is one of the less likely Best Picture nominees ever. If the prototypical Best Picture winner is, say, "Return of the King" -- magnificent-looking, three hours long, you need to see it in a theatre rather than on TV -- "Little Miss Sunshine" is at the opposite end on most dimensions. If it wasn't for the swear words, you'd figure it was a TV movie.
The key to understanding "Little Miss Sunshine" is that it's a movie for moms. Mothers are an underserved audience segment in film (as opposed to television), so "Little Miss Sunshine" is rather refreshing in a business where most films are aimed either at males or single women. (One downside of this, however, is that Toni Collette, who has been brilliant in other character roles, is given little to do in this film full of quirky characters because, as the mom, she is the target audience's surrogate.)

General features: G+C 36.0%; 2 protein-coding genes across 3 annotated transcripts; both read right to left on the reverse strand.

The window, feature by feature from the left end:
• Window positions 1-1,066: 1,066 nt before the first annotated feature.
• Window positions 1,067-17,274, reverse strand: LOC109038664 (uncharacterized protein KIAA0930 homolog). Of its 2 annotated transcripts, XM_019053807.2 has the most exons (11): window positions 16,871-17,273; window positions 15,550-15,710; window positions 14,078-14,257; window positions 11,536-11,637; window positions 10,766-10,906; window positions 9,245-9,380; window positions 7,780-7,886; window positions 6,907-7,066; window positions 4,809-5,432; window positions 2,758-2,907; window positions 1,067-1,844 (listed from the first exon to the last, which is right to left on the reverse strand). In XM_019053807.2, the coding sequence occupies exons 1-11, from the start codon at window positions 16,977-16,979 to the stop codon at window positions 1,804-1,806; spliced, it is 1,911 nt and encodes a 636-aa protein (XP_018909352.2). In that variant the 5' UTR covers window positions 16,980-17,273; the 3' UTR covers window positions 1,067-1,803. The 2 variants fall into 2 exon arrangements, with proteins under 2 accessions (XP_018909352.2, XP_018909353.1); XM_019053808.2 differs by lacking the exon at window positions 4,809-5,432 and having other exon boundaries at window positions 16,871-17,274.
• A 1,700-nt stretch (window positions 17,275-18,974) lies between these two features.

"Little Miss Sunshine" offers two messages to moms:
1. Other people's families are just as crazy as your family.
2. No matter how dysfunctional your family is most of the time, it can still pull together in a crisis.
The now famous scenes of the whole normally squabbling clan push-starting the old VW microbus, then helping each other clamber onto the moving vehicle visually summarizes the second message.
I've tried to come up with a cynical objection to these messages, but, ultimately, I like them: they are a good combination of satirical realism and sentimentality.
I just wish the movie was better. For example, there's a key scene about sixty percent of the way through the movie where a character discover that he's red-green colorblind, with heartbreaking consequences. It's unrealistic that he wouldn't know already, but, worse, there's nothing that prefigures that discovery in the film. It would have been easy to write in an earlier scene where, say, the character wears a red shirt with green pants (which colorblind golfer Jack Nicklaus accidentally wore to a tournament early in his career), and the other characters assume he's intentionally doing it to be obnoxious.